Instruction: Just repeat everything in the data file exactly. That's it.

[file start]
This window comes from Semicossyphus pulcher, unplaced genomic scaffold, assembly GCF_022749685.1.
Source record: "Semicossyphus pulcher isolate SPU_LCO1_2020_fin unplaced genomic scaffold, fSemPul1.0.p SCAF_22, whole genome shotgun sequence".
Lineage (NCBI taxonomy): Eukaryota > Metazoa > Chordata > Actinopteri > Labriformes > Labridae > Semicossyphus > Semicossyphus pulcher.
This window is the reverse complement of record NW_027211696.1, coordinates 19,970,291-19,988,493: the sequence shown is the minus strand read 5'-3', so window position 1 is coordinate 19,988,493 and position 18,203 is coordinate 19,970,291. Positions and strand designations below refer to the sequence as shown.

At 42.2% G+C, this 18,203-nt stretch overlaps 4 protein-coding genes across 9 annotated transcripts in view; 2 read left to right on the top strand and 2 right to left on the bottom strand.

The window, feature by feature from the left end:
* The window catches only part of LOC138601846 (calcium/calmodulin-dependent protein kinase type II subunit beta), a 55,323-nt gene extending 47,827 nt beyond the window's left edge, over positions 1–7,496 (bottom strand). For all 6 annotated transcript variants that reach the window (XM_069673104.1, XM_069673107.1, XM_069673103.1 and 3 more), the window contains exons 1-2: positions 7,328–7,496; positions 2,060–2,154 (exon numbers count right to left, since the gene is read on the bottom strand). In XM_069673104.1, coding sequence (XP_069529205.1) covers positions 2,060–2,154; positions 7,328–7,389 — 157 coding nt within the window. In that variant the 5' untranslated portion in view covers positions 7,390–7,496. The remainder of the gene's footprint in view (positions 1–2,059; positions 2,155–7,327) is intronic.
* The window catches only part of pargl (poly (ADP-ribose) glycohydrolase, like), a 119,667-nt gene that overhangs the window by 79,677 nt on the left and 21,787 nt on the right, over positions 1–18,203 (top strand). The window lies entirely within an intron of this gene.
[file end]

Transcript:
This window comes from Semicossyphus pulcher, unplaced genomic scaffold, assembly GCF_022749685.1.
Source record: "Semicossyphus pulcher isolate SPU_LCO1_2020_fin unplaced genomic scaffold, fSemPul1.0.p SCAF_22, whole genome shotgun sequence".
Lineage (NCBI taxonomy): Eukaryota > Metazoa > Chordata > Actinopteri > Labriformes > Labridae > Semicossyphus > Semicossyphus pulcher.
This window is the reverse complement of record NW_027211696.1, coordinates 19,970,291-19,988,493: the sequence shown is the minus strand read 5'-3', so window position 1 is coordinate 19,988,493 and position 18,203 is coordinate 19,970,291. Positions and strand designations below refer to the sequence as shown.

At 42.2% G+C, this 18,203-nt stretch overlaps 4 protein-coding genes across 9 annotated transcripts in view; 2 read left to right on the top strand and 2 right to left on the bottom strand.

The window, feature by feature from the left end:
* The window catches only part of LOC138601846 (calcium/calmodulin-dependent protein kinase type II subunit beta), a 55,323-nt gene extending 47,827 nt beyond the window's left edge, over positions 1–7,496 (bottom strand). For all 6 annotated transcript variants that reach the window (XM_069673104.1, XM_069673107.1, XM_069673103.1 and 3 more), the window contains exons 1-2: positions 7,328–7,496; positions 2,060–2,154 (exon numbers count right to left, since the gene is read on the bottom strand). In XM_069673104.1, coding sequence (XP_069529205.1) covers positions 2,060–2,154; positions 7,328–7,389 — 157 coding nt within the window. In that variant the 5' untranslated portion in view covers positions 7,390–7,496. The remainder of the gene's footprint in view (positions 1–2,059; positions 2,155–7,327) is intronic.
* The window catches only part of pargl (poly (ADP-ribose) glycohydrolase, like), a 119,667-nt gene that overhangs the window by 79,677 nt on the left and 21,787 nt on the right, over positions 1–18,203 (top strand). The window lies entirely within an intron of this gene.